JMIR Publications


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JMIR Public Health and Surveillance

A multidisciplinary journal that focuses on the intersection of public health and technology, public health informatics, mass media campaigns, surveillance, participatory epidemiology, and innovation in public health practice and research.

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Journal Description

JMIR Public Health & Surveillance (JPHS, Editor-in-chief: Travis Sanchez, Emory University/Rollins School of Public Health) is a PubMed-indexed, peer-reviewed sister journal of the Journal of Medical Internet Research (JMIR), the top cited journal in health informatics (Impact Factor 2016: 5.175). JPH is a multidisciplinary journal with a unique focus on the intersection of innovation and technology in public health, and includes topics like health communication, public health informatics, surveillance, participatory epidemiology, infodemiology and infoveillance, digital disease detection, digital public health interventions, mass media/social media campaigns, and emerging population health analysis systems and tools. 

We publish regular articles, reviews, protocols/system descriptions and viewpoint papers on all aspects of public health, with a focus on innovation and technology in public health.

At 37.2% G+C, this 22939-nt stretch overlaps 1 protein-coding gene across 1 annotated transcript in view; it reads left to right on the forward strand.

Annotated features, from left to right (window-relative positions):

Apart from publishing traditional public health research and viewpoint papers as well as reports from traditional surveillance systems, JPH was one of the first (if not the only) peer-reviewed journal which publishes papers with surveillance or pharmacovigilance data from non-traditional, unstructured big data and text sources such as social media and the Internet (infoveillance, digital disease detection), or reports on novel participatory epidemiology projects, where observations are solicited from the public.  

Among other innovations, JPH is also dedicated to support rapid open data sharing and rapid open access to surveillance and outbreak data. As one of the novel features we plan to publish rapid or even real-time surveillance reports and open data. The methods and description of the surveillance system may be peer-reviewed and published only once in detail, in a  "baseline report" (in a JMIR Res Protoc or a JMIR Public Health & Surveill paper), and authors then have the possibility to publish data and reports in frequent intervals rapidly and with only minimal additional peer-review (we call this article type "Rapid Surveillance Reports"). JMIR Publications may even work with authors/researchers and developers of selected surveillance systems on APIs for semi-automated reports (e.g. weekly reports to be automatically published in JPHS and indexed in PubMed, based on data-feeds from surveillance systems and minmal narratives and abstracts).